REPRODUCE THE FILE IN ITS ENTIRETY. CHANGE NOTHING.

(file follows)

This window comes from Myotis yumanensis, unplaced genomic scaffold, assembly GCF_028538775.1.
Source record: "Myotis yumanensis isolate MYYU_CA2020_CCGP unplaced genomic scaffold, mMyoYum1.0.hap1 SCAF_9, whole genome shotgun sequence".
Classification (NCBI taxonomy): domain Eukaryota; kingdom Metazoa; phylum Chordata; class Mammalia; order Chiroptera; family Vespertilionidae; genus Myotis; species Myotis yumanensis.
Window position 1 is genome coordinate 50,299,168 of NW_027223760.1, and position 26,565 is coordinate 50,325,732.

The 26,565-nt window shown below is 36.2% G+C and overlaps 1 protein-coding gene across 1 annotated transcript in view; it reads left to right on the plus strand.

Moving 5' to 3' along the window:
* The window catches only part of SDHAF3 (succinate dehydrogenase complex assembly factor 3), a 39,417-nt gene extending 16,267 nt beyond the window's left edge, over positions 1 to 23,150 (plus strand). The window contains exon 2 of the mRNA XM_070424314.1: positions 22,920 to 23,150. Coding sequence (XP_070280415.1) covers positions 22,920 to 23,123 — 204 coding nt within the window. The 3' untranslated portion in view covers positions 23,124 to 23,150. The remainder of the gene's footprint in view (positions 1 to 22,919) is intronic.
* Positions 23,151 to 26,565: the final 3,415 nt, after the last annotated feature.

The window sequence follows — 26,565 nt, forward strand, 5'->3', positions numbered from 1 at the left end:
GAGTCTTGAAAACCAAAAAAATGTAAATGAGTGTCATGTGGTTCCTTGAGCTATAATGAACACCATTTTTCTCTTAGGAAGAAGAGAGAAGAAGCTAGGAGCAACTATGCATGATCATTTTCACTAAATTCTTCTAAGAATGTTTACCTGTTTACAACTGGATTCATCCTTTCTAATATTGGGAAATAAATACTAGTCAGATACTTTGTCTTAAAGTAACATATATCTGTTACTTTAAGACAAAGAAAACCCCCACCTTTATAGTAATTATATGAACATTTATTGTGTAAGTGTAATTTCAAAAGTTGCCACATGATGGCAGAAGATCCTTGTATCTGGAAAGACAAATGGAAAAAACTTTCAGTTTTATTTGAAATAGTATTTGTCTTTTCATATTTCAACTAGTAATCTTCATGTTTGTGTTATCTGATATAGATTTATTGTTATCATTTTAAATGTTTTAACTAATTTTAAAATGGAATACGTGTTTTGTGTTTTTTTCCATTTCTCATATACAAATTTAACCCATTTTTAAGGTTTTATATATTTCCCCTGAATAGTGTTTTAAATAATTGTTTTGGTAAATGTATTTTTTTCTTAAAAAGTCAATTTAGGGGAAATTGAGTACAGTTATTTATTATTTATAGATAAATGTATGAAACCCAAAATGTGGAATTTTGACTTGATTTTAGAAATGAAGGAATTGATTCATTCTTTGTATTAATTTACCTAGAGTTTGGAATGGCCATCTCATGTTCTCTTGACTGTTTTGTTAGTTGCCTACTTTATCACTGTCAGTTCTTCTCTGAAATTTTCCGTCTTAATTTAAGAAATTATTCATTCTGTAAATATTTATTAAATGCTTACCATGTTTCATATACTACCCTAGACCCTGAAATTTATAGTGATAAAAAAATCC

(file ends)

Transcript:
This window comes from Myotis yumanensis, unplaced genomic scaffold, assembly GCF_028538775.1.
Source record: "Myotis yumanensis isolate MYYU_CA2020_CCGP unplaced genomic scaffold, mMyoYum1.0.hap1 SCAF_9, whole genome shotgun sequence".
Classification (NCBI taxonomy): domain Eukaryota; kingdom Metazoa; phylum Chordata; class Mammalia; order Chiroptera; family Vespertilionidae; genus Myotis; species Myotis yumanensis.
Window position 1 is genome coordinate 50,299,168 of NW_027223760.1, and position 26,565 is coordinate 50,325,732.

The 26,565-nt window shown below is 36.2% G+C and overlaps 1 protein-coding gene across 1 annotated transcript in view; it reads left to right on the plus strand.

Moving 5' to 3' along the window:
* The window catches only part of SDHAF3 (succinate dehydrogenase complex assembly factor 3), a 39,417-nt gene extending 16,267 nt beyond the window's left edge, over positions 1 to 23,150 (plus strand). The window contains exon 2 of the mRNA XM_070424314.1: positions 22,920 to 23,150. Coding sequence (XP_070280415.1) covers positions 22,920 to 23,123 — 204 coding nt within the window. The 3' untranslated portion in view covers positions 23,124 to 23,150. The remainder of the gene's footprint in view (positions 1 to 22,919) is intronic.
* Positions 23,151 to 26,565: the final 3,415 nt, after the last annotated feature.

The window sequence follows — 26,565 nt, forward strand, 5'->3', positions numbered from 1 at the left end:
GAGTCTTGAAAACCAAAAAAATGTAAATGAGTGTCATGTGGTTCCTTGAGCTATAATGAACACCATTTTTCTCTTAGGAAGAAGAGAGAAGAAGCTAGGAGCAACTATGCATGATCATTTTCACTAAATTCTTCTAAGAATGTTTACCTGTTTACAACTGGATTCATCCTTTCTAATATTGGGAAATAAATACTAGTCAGATACTTTGTCTTAAAGTAACATATATCTGTTACTTTAAGACAAAGAAAACCCCCACCTTTATAGTAATTATATGAACATTTATTGTGTAAGTGTAATTTCAAAAGTTGCCACATGATGGCAGAAGATCCTTGTATCTGGAAAGACAAATGGAAAAAACTTTCAGTTTTATTTGAAATAGTATTTGTCTTTTCATATTTCAACTAGTAATCTTCATGTTTGTGTTATCTGATATAGATTTATTGTTATCATTTTAAATGTTTTAACTAATTTTAAAATGGAATACGTGTTTTGTGTTTTTTTCCATTTCTCATATACAAATTTAACCCATTTTTAAGGTTTTATATATTTCCCCTGAATAGTGTTTTAAATAATTGTTTTGGTAAATGTATTTTTTTCTTAAAAAGTCAATTTAGGGGAAATTGAGTACAGTTATTTATTATTTATAGATAAATGTATGAAACCCAAAATGTGGAATTTTGACTTGATTTTAGAAATGAAGGAATTGATTCATTCTTTGTATTAATTTACCTAGAGTTTGGAATGGCCATCTCATGTTCTCTTGACTGTTTTGTTAGTTGCCTACTTTATCACTGTCAGTTCTTCTCTGAAATTTTCCGTCTTAATTTAAGAAATTATTCATTCTGTAAATATTTATTAAATGCTTACCATGTTTCATATACTACCCTAGACCCTGAAATTTATAGTGATAAAAAAATCC